I remember during my first year of college getting a permit and after class (and occasionally in lieu of class) driving up to a remote creek on a lightly pressured unit and enjoying the most memorable and exciting squirrel hunts of my life. It was fun and cheap.
It might be tempting to look at this program as something that benefits older and middle aged hunters resisting pressures to quit hunting altogether. And while that is undoubtedly a positive aspect, it is the youth that may benefit the most.
North Zone: Sept. 1 – Nov. 12 and Dec. 15-31.
Central Zone: Sept. 1 – Nov. 5 and Dec. 15 – Jan. 7, 2018.
Special White-winged Dove Days (entire South Zone): Sept. 2-3, 9-10.
South Zone: Sept. 22 – Nov. 8 and Dec. 15 – Jan. 21, 2018.
The daily bag limit for doves statewide is 15 and the possession limit 45.
Young hunters can find places to hunt without breaking their budget and forge their own traditions. We can promote hunting to this generation until we are blue in the face but if they cannot afford to go, efforts are futile.
TPWD has hit a home run with the APH program and their entire public hunting program.
The results are an incredible amount of acreage to hunt for only $48, which is less than eating out these days. There is no greater value to be found in the outdoors market and this year in particular hunters are in for treat as the program moves onward and upward.
Texas hunting access is getting harder to come by unless you are at least upper middle class.
With this program, all hunters can afford to hit the field in pursuit of our top game birds-the mourning dove and its beautiful white-winged cousin.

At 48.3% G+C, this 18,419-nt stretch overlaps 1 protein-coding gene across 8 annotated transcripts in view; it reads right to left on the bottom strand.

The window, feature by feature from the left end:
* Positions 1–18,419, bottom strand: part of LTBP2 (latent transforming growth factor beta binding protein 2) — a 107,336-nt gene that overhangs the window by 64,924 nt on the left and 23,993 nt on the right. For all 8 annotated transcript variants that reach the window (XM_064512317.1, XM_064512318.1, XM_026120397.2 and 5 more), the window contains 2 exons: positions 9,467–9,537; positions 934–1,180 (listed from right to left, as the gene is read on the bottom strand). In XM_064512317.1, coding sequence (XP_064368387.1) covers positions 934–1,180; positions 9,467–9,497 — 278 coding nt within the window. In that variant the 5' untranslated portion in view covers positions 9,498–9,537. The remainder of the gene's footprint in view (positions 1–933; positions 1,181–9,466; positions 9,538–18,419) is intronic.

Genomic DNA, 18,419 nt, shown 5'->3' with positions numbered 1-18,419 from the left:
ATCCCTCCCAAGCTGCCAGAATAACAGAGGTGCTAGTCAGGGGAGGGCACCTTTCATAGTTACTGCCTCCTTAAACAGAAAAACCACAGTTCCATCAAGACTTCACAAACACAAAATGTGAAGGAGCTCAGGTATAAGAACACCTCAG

SOME PUBLIC LANDS offer daily use permits and the bulk of them are for waterfowl and dove hunting.
A $20 fee is charged for each Regular Permit issued, however, the fee will be waived for youth hunters (under age 17) and for persons possessing an Annual Public Hunting Permit.
• A valid hunting license and any required stamp endorsements are required to participate in these hunts.
• All participants must check in and out each day at the area check station before entering the hunt area and before leaving for the day.
• The check station will open one hour before legal shooting hours, except on waterfowl hunts when the station will open approximately two hours before legal shooting hours.
White-winged dove in the public land just
outside San Antonio are said to be “amazing.”
• The department reserves the right to limit the number of hunters, cancel or modify hunts or hunt dates, alter bag limits, or modify hunt procedures at any time to address resource and safety concerns.
• Refer to Prohibited Acts on Public Hunting Lands for additional information and restrictions.
There is no minimum age to participate in these hunts. Youth must be accompanied by a supervising adult who is 18 years of age or older. Youth hunts are designated as either Youth Only or Youth/Adult. During Youth Only Hunts, only the youth is authorized to hunt.
During Youth/Adult Hunts, both youth and adults may hunt and require that each hunting party contain at least one hunting youth under 17 years of age.
Go to https://tpwd.texas.gov/huntwild//hunt/public/regular_daily_permits/ for a list of current areas offering permits.
—story by CHESTER MOORE